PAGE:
In the 3.0 era Nautilus moved away from being a central component of the user experience, and if you used GNOME 3, you will have seen we actually dropped the desktop metaphor by default already; that unfortunately left us with no place to access the list of devices plugged into our machine; in fact, in 3.0 you have to open Nautilus manually to eject an USB drive. Also, the code for handling autorun notifications was moved to gnome-settings-daemon, which will trigger the old-style GTK+ dialog when a device is plugged in.
Clearly, we could do a lot better. A while ago I started a design whiteboard page to analyse the current state of the art in this area, and last week I finally sat with Jon thinking about the user experience we want to achieve here. You can read more about it in the tentative design section of the whiteboard page.
We decided to implement the feature with using notifications in gnome-shell
When a new device is plugged, the shell will trigger a notification (after having consulted the settings from the ‘Removable Media’ panel in gnome-control-center) containing a list of applications suitable for handling that device. This is similar to what we used to have in 2.x; if you plug in a blank optical disc, you will find “CD/DVD Creator” (Brasero) in that list, if you plug an iPod we’ll show “Rhythmbox” or your default music player, if you plug your photo camera Shotwell will be shown…you get the idea; you can also eject the device directly from the notification.
After you dismiss the notification, you will be able to access the list of your devices from the message tray, which will grow a ‘Removable Devices’ item as long as there’s at least one device connected to the system.
From this menu you can still activate the default autorun action by clicking on the device name/icon, or you can eject it, by clicking on the button on the right hand side. If the device cannot unmount, due to a file still open on it, we will show a nice dialog from where you can get to the application directly, or force unmount if you prefer.
One problem the 2.x implementation didn’t really tackle is what to do when generic drives (like, say, an external hard disk, or a random USB pendrive) were attached. I believe the default was just to run Nautilus in those cases, or worse, we would show a meaningless autorun dialog with no choices inside it.
In my new implementation, I wrote a small crawler program that gets DBus-activated by the mounter process (in this case the shell) and tries to gather as much information as it can about the content type of the files in the device. Of course, we don’t want to hammer your 2TB drive with a full scan, so the crawler has a hard time-limit not to do I/O for more than a fixed amount of time (I empirically found 1.5 seconds is a good value for this). The crawler doesn’t care about the specific mime type of the files (say, FLAC vs OGG) but rather what the file is about (say, Music vs. Video), so it will return a list of up to three “generic” mimetypes for the drive content, ordered by relevance; applications that claim to handle those generic mimetypes will appear in the notification. As a last fallback, if we don’ t have any of these applications available, we will show an entry to open the drive in Nautilus from the notification. This aims to integrate with the upcoming application design for Finding and Reminding.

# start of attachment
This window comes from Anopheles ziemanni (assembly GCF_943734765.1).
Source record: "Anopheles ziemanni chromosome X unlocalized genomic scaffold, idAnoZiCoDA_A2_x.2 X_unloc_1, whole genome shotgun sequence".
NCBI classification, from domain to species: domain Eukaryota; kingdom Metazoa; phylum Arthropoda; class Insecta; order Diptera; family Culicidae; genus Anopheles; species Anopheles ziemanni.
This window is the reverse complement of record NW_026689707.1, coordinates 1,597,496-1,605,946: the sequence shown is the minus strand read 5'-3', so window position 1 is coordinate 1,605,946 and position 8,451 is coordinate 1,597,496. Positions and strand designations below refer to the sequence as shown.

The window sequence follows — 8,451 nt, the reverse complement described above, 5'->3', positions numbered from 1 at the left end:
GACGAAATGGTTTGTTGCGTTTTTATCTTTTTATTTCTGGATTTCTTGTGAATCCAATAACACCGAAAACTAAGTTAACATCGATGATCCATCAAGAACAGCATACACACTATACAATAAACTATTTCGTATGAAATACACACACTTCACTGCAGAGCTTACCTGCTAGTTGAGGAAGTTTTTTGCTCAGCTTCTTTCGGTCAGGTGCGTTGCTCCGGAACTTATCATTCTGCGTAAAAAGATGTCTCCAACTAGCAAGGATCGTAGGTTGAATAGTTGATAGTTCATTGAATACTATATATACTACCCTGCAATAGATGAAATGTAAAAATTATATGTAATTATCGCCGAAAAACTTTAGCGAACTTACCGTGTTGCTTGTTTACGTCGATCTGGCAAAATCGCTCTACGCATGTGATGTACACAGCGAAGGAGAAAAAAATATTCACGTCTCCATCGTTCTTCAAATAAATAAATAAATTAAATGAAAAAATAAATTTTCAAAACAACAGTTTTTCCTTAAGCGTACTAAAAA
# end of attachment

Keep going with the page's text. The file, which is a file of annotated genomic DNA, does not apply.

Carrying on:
I need to post my current iteration of the patchset for review, but I already have some further improvements and polish planned in the pipeline:
we need to handle password-protected volumes (e.g. encrypted USB sticks) directly from the notification, e.g. having an entry there to unlock the device directly
we probably want to show an entry in the device list if the laptop is plugged into a docking station. Clicking the eject button there would be equivalent to pushing the hardware button on the dock itself.
we need to find a good story for fallback mode. I think we can just keep the current gnome-settings-daemon plugin in place, and activate it only if fallback mode is detected, but this is currently not implemented.
Some time ago I blogged about a number of improvements which made its way into the GNOME 3.0 theme, thanks to the new GTK3 CSS-powered theming engine.
This cycle, Benjamin and I have been working on making the CSS parser in GTK3 more conforming to the W3C specifications, while adding some cool new features in the meanwhile.
What’s already there
The parser from GTK master will now report errors consistently when it fails to parse the CSS data, including the position in the data where the error occurred. This can be used nicely e.g. to highlight the broken line in an editor, such as Carlos’ nice gedit-cossa plugin (GTK master also recently grew a very simple live-editor too if you feel like toying with this).
It’s really easy to hook up parsing for new properties; CSS features such as inheritance and shorthand properties are now supported natively by GtkThemingEngine. Existing properties have been extended to be shorthands according to the CSS specification (e.g. border-width, padding, border-radius), and the non-shorthand versions have been added too (e.g. setting border-right will now do the right thing).
nth-child structural pseudo-class support have been extended to work for generic containers. GtkBox already supports this, with other popular containers (e.g. GtkToolbar) to follow shortly. This means it’s easy now for themes to visually connect contiguous borders.